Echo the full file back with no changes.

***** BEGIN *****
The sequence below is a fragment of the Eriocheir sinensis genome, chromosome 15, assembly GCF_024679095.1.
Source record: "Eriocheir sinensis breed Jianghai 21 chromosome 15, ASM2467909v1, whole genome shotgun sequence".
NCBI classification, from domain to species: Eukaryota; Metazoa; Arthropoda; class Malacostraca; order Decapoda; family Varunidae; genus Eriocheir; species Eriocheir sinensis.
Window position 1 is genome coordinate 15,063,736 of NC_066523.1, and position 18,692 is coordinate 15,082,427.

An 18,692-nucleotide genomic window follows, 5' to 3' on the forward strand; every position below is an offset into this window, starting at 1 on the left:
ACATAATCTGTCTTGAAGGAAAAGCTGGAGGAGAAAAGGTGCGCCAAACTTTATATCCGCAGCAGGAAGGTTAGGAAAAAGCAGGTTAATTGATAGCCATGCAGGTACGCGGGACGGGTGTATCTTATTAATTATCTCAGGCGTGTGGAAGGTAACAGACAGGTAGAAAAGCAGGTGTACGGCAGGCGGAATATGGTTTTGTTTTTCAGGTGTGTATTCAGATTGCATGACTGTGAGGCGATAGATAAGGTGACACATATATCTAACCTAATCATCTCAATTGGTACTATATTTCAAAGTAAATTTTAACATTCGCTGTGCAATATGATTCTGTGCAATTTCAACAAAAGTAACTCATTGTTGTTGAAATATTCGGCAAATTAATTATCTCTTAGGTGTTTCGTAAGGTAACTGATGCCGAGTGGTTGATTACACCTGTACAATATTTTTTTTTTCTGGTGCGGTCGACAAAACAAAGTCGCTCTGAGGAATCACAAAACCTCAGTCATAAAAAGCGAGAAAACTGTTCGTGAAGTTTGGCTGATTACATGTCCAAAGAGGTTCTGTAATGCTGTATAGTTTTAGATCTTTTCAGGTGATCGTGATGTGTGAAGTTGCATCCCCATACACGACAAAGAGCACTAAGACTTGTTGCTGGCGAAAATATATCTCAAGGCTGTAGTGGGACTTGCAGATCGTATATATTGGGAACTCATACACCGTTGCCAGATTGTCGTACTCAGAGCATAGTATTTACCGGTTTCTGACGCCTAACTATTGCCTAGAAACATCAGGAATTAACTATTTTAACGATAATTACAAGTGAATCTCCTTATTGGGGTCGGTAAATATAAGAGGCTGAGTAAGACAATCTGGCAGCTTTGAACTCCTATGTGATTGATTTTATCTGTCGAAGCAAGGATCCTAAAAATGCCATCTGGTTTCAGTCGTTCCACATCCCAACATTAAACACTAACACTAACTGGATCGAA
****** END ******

The sequence below is a fragment of the Eriocheir sinensis genome, chromosome 15, assembly GCF_024679095.1.
Source record: "Eriocheir sinensis breed Jianghai 21 chromosome 15, ASM2467909v1, whole genome shotgun sequence".
NCBI classification, from domain to species: Eukaryota; Metazoa; Arthropoda; class Malacostraca; order Decapoda; family Varunidae; genus Eriocheir; species Eriocheir sinensis.
Window position 1 is genome coordinate 15,063,736 of NC_066523.1, and position 18,692 is coordinate 15,082,427.

An 18,692-nucleotide genomic window follows, 5' to 3' on the forward strand; every position below is an offset into this window, starting at 1 on the left:
ACATAATCTGTCTTGAAGGAAAAGCTGGAGGAGAAAAGGTGCGCCAAACTTTATATCCGCAGCAGGAAGGTTAGGAAAAAGCAGGTTAATTGATAGCCATGCAGGTACGCGGGACGGGTGTATCTTATTAATTATCTCAGGCGTGTGGAAGGTAACAGACAGGTAGAAAAGCAGGTGTACGGCAGGCGGAATATGGTTTTGTTTTTCAGGTGTGTATTCAGATTGCATGACTGTGAGGCGATAGATAAGGTGACACATATATCTAACCTAATCATCTCAATTGGTACTATATTTCAAAGTAAATTTTAACATTCGCTGTGCAATATGATTCTGTGCAATTTCAACAAAAGTAACTCATTGTTGTTGAAATATTCGGCAAATTAATTATCTCTTAGGTGTTTCGTAAGGTAACTGATGCCGAGTGGTTGATTACACCTGTACAATATTTTTTTTTTCTGGTGCGGTCGACAAAACAAAGTCGCTCTGAGGAATCACAAAACCTCAGTCATAAAAAGCGAGAAAACTGTTCGTGAAGTTTGGCTGATTACATGTCCAAAGAGGTTCTGTAATGCTGTATAGTTTTAGATCTTTTCAGGTGATCGTGATGTGTGAAGTTGCATCCCCATACACGACAAAGAGCACTAAGACTTGTTGCTGGCGAAAATATATCTCAAGGCTGTAGTGGGACTTGCAGATCGTATATATTGGGAACTCATACACCGTTGCCAGATTGTCGTACTCAGAGCATAGTATTTACCGGTTTCTGACGCCTAACTATTGCCTAGAAACATCAGGAATTAACTATTTTAACGATAATTACAAGTGAATCTCCTTATTGGGGTCGGTAAATATAAGAGGCTGAGTAAGACAATCTGGCAGCTTTGAACTCCTATGTGATTGATTTTATCTGTCGAAGCAAGGATCCTAAAAATGCCATCTGGTTTCAGTCGTTCCACATCCCAACATTAAACACTAACACTAACTGGATCGAA